Budget Keycaps are an elusive thing in the Mechanical Keyboard hobby, since prices of keycaps can get quite high, the idea of “budget” seems to vary for many. Yet another problem facing the community is the argument of clones, and if they are okay to buy.
Personally, when I first started building keyboards I had a lot of trouble getting into keycaps or justifying waiting 2 years for a GMK set.
So, if you are looking for a set of high quality keycaps that won’t break your bank, and aren’t clones from scummy companies, here’s a nice list of websites for you to check out, with some examples also linked.
If you want a no frills, no reading budget keycaps list – check out my other compiled list here.
KineticLabs is a relatively well known keyboard website, they sell lube, switches, tools, and accessories like deskmats – but they also have started introducing a new keycap line called Polycaps. These keycap sets all appear to have some sort of animal them, and some even have novelties included like Polycaps Corn!
KineticLabs is striving for the quality of GMK sets without compromising on price, kitting, or wait times. While they are still actively trying to perfect that, and have switched between manufacturers a few times in the process of releasing the keycaps, they are definitely of high enough quality to recommend for the price range of around $60-80 USD, which is a nice price for what you get compared to your typical GMK set.
I’ve personally worked with KineticLabs, and have seen their passion in trying to make higher quality keycaps more accessible to new keyboard builders. The Polycaps sets I have owned so far, which are seal, whale, and octopus have been of amazing quality and never dissapointed me, and I’m actually typing this up now on my set of Polycaps Seal!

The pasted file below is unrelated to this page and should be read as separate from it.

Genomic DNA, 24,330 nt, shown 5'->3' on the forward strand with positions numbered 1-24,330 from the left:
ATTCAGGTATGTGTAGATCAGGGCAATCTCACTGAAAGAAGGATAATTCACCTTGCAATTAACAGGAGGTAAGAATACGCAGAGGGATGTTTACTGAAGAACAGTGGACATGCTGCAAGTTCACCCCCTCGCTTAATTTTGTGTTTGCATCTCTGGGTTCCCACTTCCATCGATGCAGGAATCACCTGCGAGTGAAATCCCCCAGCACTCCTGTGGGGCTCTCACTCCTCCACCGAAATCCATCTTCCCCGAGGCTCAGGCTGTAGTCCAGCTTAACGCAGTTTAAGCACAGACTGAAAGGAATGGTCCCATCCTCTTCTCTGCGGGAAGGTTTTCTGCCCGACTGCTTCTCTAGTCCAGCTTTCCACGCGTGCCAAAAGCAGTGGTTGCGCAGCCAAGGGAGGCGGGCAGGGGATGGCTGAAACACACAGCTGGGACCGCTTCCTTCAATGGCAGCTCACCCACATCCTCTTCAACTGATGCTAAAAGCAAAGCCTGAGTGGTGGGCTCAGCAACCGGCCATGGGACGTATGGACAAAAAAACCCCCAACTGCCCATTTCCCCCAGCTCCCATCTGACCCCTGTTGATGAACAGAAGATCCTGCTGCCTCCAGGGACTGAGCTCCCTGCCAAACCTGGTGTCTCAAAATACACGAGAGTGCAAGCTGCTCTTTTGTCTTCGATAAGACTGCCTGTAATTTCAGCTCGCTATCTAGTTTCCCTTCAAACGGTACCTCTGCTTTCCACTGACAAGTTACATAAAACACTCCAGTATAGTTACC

For a first time set, I would definitely recommend picking up some keycaps from KineticLabs. If you don’t like them they even accept returns!
Drop has been a pretty well-known retailer for hobbyists, especially audio ones – but they have started to add more and more keyboard parts to include the custom keyboard hobby in their customer base. Not only do they have their own in-house keycap profile that they ship out and make tons of designs for (MT3 Profile), but the options they have offer a great price range.
It really is no wonder how drop has become so big in the custom keyboard community, with great sets ranging from $35-100 USD there is something for everyone to find on their site. They also offer a handful of different profiles, colour options, and more – they even have artisans on their site! They also have an arrangement of other keyboard parts, including some DIY Kits, Switches, and some various deskmats.
I personally own two sets from drop, MT3 Camillo and MT3 Susuwatari, and they are both amazing sets that I love – the profile on MT3 is really easy to type on, and it makes the keyboard sound amazing considering all the acoustics the large keycap profile brings with it. The legends are always super crisp and clear as well, and the texture on them is really nice. The material for all MT3 keycaps (as far as I’m aware) is PBT plastic with Dye-Subliminated legends.
Including the fact that their MT3 profile is double-shot, it’s a no brainer so many people go with Drop when looking for budget keycaps. There isn’t really any other manufacturer out there that does what they do, and they offer a lot of options.